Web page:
Workplace health promotion programs that encourage employees to take responsibility for their own weight may have detrimental effects for employees with obesity, according to a recent research study.
These range from feeling increasingly responsible for their weight but perceiving they have less control over it, to increased workplace weight stigma and discrimination.
Ironically, these effects could even lead to increased obesity and decreased wellbeing. Published in Frontiers in Psychology, the study found these pitfalls could be avoided through programs focusing on the employer’s responsibility to maintain employee health.
“Who is responsible for obesity?” asked Professor Laetitia Mulder of the University of Groningen in the Netherlands, who co-authored the study.
“We are often told it’s someone’s own responsibility, but people tend to forget that the institutions which shape our immediate environment strongly influence our behavior.”
The workplace can have a huge impact on health, including weight.
For instance, a canteen where healthy food is scarce or expensive compared with unhealthy food is likely to lead to unhealthy choices.
From this perspective, Mulder said employers bear some responsibility for employee health and weight.
In response to the high prevalence of obesity, employers are increasingly implementing workplace health promotion programs.
However, Mulder said many such programs highlight employee responsibility for obesity and ignore employer responsibilities.
For instance, a sign in a canteen stating, “Watch your weight and choose healthy options!” is employee-focused, whereas an employer-focused policy would involve offering only healthy food options to support healthy eating, according to Mulder.
Previous studies examining the effectiveness of workplace health promotion programs (many of which are employee-focused) have reported negligible or modest effects on employee weight.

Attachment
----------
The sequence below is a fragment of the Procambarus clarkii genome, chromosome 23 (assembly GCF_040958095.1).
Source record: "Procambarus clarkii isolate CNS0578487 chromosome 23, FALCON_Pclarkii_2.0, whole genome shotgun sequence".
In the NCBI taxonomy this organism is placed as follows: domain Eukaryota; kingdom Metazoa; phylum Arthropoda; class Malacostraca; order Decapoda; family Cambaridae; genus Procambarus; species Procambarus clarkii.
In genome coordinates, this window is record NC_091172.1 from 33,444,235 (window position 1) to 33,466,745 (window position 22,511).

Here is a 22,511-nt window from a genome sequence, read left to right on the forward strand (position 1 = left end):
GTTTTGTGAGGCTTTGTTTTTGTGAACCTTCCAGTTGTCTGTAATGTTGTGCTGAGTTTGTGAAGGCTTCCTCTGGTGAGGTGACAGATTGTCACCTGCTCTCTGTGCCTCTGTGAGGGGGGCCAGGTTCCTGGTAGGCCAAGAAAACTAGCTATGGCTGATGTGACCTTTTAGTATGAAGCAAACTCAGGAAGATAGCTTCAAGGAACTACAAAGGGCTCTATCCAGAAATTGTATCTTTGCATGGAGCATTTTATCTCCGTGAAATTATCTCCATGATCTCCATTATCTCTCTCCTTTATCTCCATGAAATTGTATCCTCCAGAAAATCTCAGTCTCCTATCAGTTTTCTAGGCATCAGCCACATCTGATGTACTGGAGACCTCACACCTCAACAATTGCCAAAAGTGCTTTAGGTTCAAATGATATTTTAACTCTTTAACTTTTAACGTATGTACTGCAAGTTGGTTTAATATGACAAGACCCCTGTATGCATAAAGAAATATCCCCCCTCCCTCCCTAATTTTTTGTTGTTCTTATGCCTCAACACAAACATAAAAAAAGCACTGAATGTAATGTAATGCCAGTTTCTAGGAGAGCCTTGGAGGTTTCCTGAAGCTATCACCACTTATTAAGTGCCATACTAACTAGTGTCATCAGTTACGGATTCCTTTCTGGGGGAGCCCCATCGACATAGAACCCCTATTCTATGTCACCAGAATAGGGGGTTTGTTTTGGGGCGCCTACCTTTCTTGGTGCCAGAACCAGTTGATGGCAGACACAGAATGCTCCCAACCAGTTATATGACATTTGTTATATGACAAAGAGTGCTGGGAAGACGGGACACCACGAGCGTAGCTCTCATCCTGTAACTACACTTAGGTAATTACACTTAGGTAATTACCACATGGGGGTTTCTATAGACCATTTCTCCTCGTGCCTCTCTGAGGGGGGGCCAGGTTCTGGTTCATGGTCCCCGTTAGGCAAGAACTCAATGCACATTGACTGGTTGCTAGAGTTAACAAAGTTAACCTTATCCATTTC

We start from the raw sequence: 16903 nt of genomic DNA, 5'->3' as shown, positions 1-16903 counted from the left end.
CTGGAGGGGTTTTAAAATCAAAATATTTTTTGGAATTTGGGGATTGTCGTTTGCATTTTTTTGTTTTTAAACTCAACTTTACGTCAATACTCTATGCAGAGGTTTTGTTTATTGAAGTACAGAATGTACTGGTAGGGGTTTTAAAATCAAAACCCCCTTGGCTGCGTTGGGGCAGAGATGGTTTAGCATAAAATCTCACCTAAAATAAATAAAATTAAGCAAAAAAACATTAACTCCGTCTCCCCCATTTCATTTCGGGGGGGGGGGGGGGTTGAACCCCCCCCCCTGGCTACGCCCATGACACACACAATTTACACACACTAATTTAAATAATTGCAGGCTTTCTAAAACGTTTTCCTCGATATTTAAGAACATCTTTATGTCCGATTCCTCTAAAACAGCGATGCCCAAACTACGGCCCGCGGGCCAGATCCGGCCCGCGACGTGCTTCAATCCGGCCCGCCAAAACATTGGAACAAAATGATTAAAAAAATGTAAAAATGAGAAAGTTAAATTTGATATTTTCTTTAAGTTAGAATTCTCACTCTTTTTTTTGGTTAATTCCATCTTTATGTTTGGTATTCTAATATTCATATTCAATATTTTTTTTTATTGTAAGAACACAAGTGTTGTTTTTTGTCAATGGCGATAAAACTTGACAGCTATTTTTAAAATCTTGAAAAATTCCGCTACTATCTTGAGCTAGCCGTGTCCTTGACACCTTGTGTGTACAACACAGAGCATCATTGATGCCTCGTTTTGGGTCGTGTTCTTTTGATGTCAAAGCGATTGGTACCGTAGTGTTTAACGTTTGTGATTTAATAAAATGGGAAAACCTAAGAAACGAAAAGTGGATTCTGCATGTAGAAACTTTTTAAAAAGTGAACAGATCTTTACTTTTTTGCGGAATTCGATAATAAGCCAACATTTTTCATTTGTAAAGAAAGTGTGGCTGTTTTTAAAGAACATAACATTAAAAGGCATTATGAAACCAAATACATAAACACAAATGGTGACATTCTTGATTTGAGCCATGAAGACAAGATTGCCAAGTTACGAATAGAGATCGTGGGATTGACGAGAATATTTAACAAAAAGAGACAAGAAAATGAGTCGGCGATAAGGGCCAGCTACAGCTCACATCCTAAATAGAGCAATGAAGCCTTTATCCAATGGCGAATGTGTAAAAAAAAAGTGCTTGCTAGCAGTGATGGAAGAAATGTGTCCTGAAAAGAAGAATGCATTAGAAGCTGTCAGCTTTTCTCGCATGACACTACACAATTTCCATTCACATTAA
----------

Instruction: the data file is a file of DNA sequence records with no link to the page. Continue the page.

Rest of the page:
Employee-focused programs may contribute to weight stigma and discrimination in the workplace and make employees with obesity feel that their weight is blameworthy, Mulder suggested.
This could produce a range of adverse effects in affected people and ironically could lead to binge eating and increased obesity.
Mulder and her research team conducted a series of surveys and psychological tests on employees and a group of undergraduate student volunteers.
They found that when people are confronted with concepts from an employee-focused health program, this increases weight stigma and weight-based discrimination compared with concepts from an employer-focused program.
“In general, people judged a woman with obesity in a photo to be lazy, unattractive, slow and as having less will-power compared with a woman without obesity,” said Mulder.
“However, this effect became stronger when people had been confronted with concepts from an employee-focused program.”
Mulder said this effect even extended to outright weight discrimination: people exposed to employee-focused health promotion concepts were more likely to prefer hiring a woman without obesity over a woman with obesity.
This increased discrimination did not occur in people exposed to employer-focused health promotion concepts.
Further, people with obesity found themselves in a catch-22 situation after exposure to employee-focused health promotion concepts, by feeling more responsible for their weight but less able to control it.
“When developing a health program, organisations should not solely focus on employee responsibility, but should look at what the organisation can do to bring about healthy behavior,” said Mulder.
While obesity is a major health challenge, acknowledging where responsibility lies, while avoiding blame and stigmatisation, is likely to provide an effective roadmap to better health, she said.